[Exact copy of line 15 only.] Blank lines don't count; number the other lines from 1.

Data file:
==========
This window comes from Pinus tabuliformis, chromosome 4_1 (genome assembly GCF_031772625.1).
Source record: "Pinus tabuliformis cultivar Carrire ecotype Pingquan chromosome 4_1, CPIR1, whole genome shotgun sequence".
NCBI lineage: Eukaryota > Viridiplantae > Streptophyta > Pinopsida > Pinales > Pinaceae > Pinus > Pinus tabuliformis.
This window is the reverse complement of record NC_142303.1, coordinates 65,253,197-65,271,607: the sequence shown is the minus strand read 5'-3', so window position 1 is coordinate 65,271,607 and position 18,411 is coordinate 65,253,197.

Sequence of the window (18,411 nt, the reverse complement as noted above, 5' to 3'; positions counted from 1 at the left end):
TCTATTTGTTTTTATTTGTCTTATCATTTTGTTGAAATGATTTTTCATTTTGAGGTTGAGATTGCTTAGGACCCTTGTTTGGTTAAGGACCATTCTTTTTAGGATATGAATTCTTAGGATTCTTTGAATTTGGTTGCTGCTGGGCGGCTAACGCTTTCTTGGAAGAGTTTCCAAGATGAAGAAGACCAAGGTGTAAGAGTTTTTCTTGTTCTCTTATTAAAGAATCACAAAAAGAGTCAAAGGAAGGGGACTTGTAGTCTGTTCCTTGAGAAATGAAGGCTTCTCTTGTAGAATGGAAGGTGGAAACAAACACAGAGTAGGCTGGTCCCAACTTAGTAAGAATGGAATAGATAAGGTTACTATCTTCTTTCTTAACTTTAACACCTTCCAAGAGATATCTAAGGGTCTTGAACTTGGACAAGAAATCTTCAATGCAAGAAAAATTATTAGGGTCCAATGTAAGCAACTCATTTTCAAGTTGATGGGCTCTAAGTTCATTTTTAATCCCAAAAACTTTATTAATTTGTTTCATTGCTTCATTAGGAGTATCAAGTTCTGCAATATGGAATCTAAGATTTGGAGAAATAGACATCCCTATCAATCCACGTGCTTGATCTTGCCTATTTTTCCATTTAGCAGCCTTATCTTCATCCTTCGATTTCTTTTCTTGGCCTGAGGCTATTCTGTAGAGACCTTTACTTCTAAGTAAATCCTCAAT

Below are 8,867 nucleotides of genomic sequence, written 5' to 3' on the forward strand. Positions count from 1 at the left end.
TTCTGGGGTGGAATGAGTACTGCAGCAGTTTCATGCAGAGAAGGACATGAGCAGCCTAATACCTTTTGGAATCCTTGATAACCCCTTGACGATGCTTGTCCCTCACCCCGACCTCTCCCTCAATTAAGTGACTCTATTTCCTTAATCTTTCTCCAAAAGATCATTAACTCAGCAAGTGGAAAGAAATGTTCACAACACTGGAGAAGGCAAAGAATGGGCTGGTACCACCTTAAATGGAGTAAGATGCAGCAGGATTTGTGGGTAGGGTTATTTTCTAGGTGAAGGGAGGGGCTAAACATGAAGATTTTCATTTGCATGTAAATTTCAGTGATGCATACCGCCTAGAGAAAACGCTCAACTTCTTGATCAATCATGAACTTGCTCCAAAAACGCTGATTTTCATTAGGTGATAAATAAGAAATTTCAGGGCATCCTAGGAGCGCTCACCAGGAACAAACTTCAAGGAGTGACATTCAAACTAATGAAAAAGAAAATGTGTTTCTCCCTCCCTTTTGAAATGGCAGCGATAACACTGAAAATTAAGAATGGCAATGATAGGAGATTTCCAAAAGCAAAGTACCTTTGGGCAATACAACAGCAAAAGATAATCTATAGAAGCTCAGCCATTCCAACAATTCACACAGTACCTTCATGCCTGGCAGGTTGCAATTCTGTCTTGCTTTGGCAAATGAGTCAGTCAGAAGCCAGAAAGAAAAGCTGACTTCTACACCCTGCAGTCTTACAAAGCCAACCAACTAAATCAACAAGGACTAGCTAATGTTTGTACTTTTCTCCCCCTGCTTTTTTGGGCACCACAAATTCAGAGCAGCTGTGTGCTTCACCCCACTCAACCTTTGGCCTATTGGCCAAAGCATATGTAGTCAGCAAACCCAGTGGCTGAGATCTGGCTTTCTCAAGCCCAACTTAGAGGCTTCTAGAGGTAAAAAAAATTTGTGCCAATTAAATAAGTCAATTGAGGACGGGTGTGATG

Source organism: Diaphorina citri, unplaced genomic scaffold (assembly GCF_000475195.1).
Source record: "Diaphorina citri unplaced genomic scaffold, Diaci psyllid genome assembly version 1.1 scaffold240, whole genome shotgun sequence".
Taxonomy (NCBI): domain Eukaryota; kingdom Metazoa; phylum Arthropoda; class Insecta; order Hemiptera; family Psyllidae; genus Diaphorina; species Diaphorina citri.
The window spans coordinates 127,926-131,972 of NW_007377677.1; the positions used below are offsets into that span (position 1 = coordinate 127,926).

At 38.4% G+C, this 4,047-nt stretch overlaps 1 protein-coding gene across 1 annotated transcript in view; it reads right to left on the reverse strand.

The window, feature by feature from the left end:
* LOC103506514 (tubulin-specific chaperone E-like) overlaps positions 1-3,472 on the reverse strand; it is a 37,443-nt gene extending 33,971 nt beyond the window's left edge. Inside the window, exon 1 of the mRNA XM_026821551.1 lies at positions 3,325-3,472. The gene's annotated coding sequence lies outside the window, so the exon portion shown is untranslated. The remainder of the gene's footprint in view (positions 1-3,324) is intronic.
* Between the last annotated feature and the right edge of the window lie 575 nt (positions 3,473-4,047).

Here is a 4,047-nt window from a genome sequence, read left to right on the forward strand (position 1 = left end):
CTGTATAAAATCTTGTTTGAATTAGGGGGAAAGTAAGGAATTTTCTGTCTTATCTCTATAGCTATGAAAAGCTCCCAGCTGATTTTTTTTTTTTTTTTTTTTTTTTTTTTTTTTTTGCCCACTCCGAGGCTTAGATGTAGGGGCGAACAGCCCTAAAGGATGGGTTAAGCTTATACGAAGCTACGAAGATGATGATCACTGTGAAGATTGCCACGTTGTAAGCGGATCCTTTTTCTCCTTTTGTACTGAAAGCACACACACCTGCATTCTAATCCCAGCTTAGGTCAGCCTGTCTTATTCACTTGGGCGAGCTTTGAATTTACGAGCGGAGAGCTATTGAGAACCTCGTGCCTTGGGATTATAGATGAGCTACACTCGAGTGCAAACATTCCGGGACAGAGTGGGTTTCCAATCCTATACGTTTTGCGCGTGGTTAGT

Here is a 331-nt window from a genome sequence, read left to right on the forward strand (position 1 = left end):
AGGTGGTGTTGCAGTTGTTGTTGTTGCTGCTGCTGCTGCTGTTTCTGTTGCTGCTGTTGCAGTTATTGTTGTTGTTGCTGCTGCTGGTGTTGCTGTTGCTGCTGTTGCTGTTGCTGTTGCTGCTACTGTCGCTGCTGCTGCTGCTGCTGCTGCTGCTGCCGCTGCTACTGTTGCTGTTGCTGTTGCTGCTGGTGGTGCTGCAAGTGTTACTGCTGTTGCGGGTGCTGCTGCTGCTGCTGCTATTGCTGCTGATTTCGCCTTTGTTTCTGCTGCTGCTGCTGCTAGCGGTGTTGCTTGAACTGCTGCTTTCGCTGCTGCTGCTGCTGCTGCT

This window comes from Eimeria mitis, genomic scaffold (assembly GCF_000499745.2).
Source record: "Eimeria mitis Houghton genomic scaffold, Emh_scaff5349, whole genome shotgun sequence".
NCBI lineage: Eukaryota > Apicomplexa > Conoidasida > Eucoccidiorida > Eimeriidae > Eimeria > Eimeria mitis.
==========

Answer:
* LOC103506514 (tubulin-specific chaperone E-like) overlaps positions 1-3,472 on the reverse strand; it is a 37,443-nt gene extending 33,971 nt beyond the window's left edge. Inside the window, exon 1 of the mRNA XM_026821551.1 lies at positions 3,325-3,472. The gene's annotated coding sequence lies outside the window, so the exon portion shown is untranslated. The remainder of the gene's footprint in view (positions 1-3,324) is intronic.